I can finally count on both hands how many days remain until the Oklahoma Sooners kick off the 2018 season. That’s right, there are 10 days left in our Countdown to Kickoff! For today’s installment, we’ve got several 10’s on the docket, including some bruisers on both sides of the ball. I’m talking about linebacker Torrance Marshall and quarterback Blake Bell.
Let’s starts things off on defense. Coming all the way from Miami, Florida in 1999, Torrance Marshall was a physical specimen at the linebacker position. What made him great was that the big man played even bigger, regularly laying the wood as the defensive enforcer.
Torrance Marshall days until kickoff pic.twitter.com/CBqw6KCJlu— Derek aka DMO (@MORTONLB53) August 22, 2018
Marshall was a team captain for the Sooners for the two seasons he played in Norman, and he led with both his voice and his play. Not only was he instrumental in rallying his teammates, he came up big in clutch moments himself as well.
Perhaps the play most Sooner fans recall when thinking of Torrance Marshall happened in College Station during Oklahoma’s 2000 season. Texas A&M looked like they might pull off the upset, after leading for much of the game, but a furious comeback on the Sooners part was in the works. In the late stages of the fourth quarter, the Aggies still led by less than a touchdown, and it was Marshall who came to the rescue, picking off a pass and returning it 41 yards to the house.
Of course, in part because of Marshall’s late-game heroics, Oklahoma went on to play for the BCS National Championship in his hometown of Miami against the Florida State Seminoles. He and the defense put on a dominant performance as Bob Stoops and the Sooners won 13-2. Marshall was named MVP of the game.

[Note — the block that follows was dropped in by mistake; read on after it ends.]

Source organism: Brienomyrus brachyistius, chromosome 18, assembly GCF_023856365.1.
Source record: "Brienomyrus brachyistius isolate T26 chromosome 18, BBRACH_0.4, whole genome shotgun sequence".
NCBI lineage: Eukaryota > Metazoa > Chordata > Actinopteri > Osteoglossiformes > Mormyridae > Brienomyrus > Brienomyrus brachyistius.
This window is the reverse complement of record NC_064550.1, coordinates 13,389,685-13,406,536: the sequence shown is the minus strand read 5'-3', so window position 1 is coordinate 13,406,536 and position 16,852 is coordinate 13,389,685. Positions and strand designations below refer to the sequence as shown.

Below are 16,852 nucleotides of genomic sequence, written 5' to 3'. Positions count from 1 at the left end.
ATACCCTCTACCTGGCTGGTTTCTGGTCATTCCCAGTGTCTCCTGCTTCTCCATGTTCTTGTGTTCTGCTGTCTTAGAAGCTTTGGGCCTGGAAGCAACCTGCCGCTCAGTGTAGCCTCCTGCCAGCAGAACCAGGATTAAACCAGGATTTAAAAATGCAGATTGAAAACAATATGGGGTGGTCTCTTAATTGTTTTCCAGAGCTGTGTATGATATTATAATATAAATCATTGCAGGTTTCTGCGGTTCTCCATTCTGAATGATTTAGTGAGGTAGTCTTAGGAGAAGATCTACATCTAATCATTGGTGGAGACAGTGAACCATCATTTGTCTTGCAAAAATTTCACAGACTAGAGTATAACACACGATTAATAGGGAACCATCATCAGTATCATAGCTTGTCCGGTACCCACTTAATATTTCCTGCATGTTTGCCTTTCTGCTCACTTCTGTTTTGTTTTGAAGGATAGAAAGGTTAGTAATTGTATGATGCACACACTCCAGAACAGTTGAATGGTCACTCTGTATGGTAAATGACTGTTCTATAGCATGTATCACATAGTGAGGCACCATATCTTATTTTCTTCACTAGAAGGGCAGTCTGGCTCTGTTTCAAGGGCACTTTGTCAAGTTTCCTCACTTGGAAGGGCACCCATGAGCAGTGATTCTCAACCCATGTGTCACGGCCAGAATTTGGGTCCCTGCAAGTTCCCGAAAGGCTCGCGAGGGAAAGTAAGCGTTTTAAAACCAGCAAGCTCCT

Torrance Marshall went on to be drafted by the Green Bay Packers in the third round, where he played four seasons. His ability and leadership is something Sooner fans continue to look back fondly on.
From South Beach to Wichita, Kansas, while Blake Bell was no heat-seeking missile like Marshall (mainly because he played on offense), his style was about as physical as it gets for anybody on either side of the ball, and especially for a QB.
After redshirting in 2010, Bell backed up Landry Jones for two seasons, but saw considerable action in a special package that affectionately became known as ‘the Belldozer’. In short yardage situations, Bell would sub in and take the direct snap, following his blocks and almost automatically picking up the yards needed. It was wildly popular for its high rate of success, including 24 touchdowns from 2011 to 2012.
Coach Stoops and Blake Bell after the win pic.twitter.com/yg2oorarub— Oklahoma Football (@OU_Football) December 7, 2013
Going into 2013, Bell found himself in a QB competition with Trevor Knight, and Knight ultimately won the starting job. After Knight went down early with an injury, the Belldozer finally received his chance to start. In his first game as a starter, he set an Oklahoma record for the most passing yards for a first time starter with 413 yards.
Over the course of that 2013 season, Bell and Knight alternated starts, with Bell still retaining his role in the Belldozer package. He finished the regular season in thrilling fashion, when he came up clutch to upset Oklahoma State in Stillwater in the final minute of the game.
In his senior season at Oklahoma, Bell changed positions from QB to tight end. It proved to be a smart move in terms of his professional future, as the San Francisco 49ers selected him as a tight end in the fourth round of the 2015 NFL Draft. Today, he is with the Minnesota Vikings.